The European Union is exploring options for a “more humane and efficient” strategy in its handling and treatment of migrants who arrive in Europe.
On Wednesday, the European Commission, the E.U.’s executive council, announced in a press release that it was launching a reform process that would establish “a fair and sustainable system for allocating asylum applicants” across the E.U.’s member states. This would putatively terminate a law under which migrants apply for asylum in the country through which they first enter the E.U. Currently, that country for many is Greece, which has been a major entry point for migrants arriving from the Middle East by way of Turkey.
“Such reforms are a necessary complement to the actions undertaken to reduce irregular flows to and within Europe, and protecting our external borders,” Dimitris Avramopoulos, the European Commission’s migration and home affairs commissioner, said.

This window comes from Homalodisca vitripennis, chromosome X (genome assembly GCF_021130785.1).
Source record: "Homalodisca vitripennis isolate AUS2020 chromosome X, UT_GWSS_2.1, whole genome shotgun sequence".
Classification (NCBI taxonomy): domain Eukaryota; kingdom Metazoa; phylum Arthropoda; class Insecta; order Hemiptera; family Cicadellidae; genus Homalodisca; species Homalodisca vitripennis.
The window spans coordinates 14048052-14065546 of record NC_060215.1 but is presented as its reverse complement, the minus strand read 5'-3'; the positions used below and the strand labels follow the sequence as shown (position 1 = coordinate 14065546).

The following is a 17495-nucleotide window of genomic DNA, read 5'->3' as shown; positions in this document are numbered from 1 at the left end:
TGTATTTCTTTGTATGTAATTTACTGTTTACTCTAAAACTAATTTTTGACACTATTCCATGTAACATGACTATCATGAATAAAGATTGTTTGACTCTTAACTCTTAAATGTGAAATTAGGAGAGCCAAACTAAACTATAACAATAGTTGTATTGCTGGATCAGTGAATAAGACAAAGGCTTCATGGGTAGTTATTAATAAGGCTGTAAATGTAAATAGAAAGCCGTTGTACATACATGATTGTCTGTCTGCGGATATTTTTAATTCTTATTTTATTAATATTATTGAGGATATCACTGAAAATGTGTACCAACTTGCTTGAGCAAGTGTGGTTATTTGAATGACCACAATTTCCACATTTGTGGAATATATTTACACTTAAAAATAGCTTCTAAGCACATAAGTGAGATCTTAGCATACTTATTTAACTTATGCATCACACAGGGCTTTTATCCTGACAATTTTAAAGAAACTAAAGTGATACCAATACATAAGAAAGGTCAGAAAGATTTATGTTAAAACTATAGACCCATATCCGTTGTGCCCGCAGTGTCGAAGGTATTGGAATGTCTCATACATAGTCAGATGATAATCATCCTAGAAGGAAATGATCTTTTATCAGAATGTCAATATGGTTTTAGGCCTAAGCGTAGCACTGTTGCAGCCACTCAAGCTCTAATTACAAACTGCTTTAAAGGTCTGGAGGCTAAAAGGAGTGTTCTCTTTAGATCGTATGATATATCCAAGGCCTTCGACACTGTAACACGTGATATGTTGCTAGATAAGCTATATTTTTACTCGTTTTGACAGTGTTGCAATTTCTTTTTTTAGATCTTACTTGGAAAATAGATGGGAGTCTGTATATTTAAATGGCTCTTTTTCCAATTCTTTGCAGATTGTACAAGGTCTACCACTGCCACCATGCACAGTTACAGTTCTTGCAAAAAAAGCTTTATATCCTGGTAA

- Zero-COVID Protests in China Have Rattled Global Markets
- Column: Diversity Initiatives Are Failing the U.S. Muslim Community
- Why European Countries Are Giving Teens Free Money To Spend on Books, Music, and Theater
- Republican Skepticism of Trump Has Never Been Higher
- Column: The U.S. Prison System Doesn't Value True Justice
- How Green Is the Qatar World Cup’s Outdoor AC?
- 16 Funny and Whimsical White Elephant Gifts Under $25
- The 5 Best New TV Shows Our Critic Watched in November 2022